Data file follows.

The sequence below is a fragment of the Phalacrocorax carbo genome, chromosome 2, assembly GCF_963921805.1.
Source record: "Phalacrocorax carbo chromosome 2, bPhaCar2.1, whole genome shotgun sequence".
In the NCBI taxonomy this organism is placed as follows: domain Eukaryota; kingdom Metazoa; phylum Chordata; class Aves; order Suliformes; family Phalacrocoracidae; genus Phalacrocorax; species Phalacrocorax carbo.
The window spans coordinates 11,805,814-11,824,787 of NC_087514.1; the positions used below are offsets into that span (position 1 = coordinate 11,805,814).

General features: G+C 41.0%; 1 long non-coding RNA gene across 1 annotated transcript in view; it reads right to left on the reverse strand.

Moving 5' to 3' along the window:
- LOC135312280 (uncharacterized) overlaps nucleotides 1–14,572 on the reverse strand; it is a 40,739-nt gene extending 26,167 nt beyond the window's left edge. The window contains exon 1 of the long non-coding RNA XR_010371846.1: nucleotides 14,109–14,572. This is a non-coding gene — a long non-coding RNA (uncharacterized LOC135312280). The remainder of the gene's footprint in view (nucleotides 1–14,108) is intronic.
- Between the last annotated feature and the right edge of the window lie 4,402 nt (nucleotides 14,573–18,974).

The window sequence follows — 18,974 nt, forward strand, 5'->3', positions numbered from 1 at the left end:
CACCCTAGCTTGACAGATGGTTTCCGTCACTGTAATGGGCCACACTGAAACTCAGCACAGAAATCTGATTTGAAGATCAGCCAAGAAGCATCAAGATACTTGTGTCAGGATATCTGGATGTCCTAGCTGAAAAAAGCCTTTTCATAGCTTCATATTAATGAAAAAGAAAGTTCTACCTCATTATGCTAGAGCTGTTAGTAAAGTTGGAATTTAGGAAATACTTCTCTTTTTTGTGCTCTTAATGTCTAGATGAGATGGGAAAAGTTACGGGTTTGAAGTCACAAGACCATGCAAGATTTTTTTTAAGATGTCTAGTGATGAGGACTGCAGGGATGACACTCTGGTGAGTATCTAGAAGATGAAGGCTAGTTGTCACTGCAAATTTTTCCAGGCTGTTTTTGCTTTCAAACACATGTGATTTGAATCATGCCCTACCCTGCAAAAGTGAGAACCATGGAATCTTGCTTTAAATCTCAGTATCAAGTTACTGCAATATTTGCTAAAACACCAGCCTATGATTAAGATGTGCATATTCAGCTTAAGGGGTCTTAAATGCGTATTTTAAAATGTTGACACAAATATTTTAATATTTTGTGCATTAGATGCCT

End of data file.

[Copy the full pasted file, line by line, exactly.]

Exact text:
The sequence below is a fragment of the Phalacrocorax carbo genome, chromosome 2, assembly GCF_963921805.1.
Source record: "Phalacrocorax carbo chromosome 2, bPhaCar2.1, whole genome shotgun sequence".
In the NCBI taxonomy this organism is placed as follows: domain Eukaryota; kingdom Metazoa; phylum Chordata; class Aves; order Suliformes; family Phalacrocoracidae; genus Phalacrocorax; species Phalacrocorax carbo.
The window spans coordinates 11,805,814-11,824,787 of NC_087514.1; the positions used below are offsets into that span (position 1 = coordinate 11,805,814).

General features: G+C 41.0%; 1 long non-coding RNA gene across 1 annotated transcript in view; it reads right to left on the reverse strand.

Moving 5' to 3' along the window:
- LOC135312280 (uncharacterized) overlaps nucleotides 1–14,572 on the reverse strand; it is a 40,739-nt gene extending 26,167 nt beyond the window's left edge. The window contains exon 1 of the long non-coding RNA XR_010371846.1: nucleotides 14,109–14,572. This is a non-coding gene — a long non-coding RNA (uncharacterized LOC135312280). The remainder of the gene's footprint in view (nucleotides 1–14,108) is intronic.
- Between the last annotated feature and the right edge of the window lie 4,402 nt (nucleotides 14,573–18,974).

The window sequence follows — 18,974 nt, forward strand, 5'->3', positions numbered from 1 at the left end:
CACCCTAGCTTGACAGATGGTTTCCGTCACTGTAATGGGCCACACTGAAACTCAGCACAGAAATCTGATTTGAAGATCAGCCAAGAAGCATCAAGATACTTGTGTCAGGATATCTGGATGTCCTAGCTGAAAAAAGCCTTTTCATAGCTTCATATTAATGAAAAAGAAAGTTCTACCTCATTATGCTAGAGCTGTTAGTAAAGTTGGAATTTAGGAAATACTTCTCTTTTTTGTGCTCTTAATGTCTAGATGAGATGGGAAAAGTTACGGGTTTGAAGTCACAAGACCATGCAAGATTTTTTTTAAGATGTCTAGTGATGAGGACTGCAGGGATGACACTCTGGTGAGTATCTAGAAGATGAAGGCTAGTTGTCACTGCAAATTTTTCCAGGCTGTTTTTGCTTTCAAACACATGTGATTTGAATCATGCCCTACCCTGCAAAAGTGAGAACCATGGAATCTTGCTTTAAATCTCAGTATCAAGTTACTGCAATATTTGCTAAAACACCAGCCTATGATTAAGATGTGCATATTCAGCTTAAGGGGTCTTAAATGCGTATTTTAAAATGTTGACACAAATATTTTAATATTTTGTGCATTAGATGCCT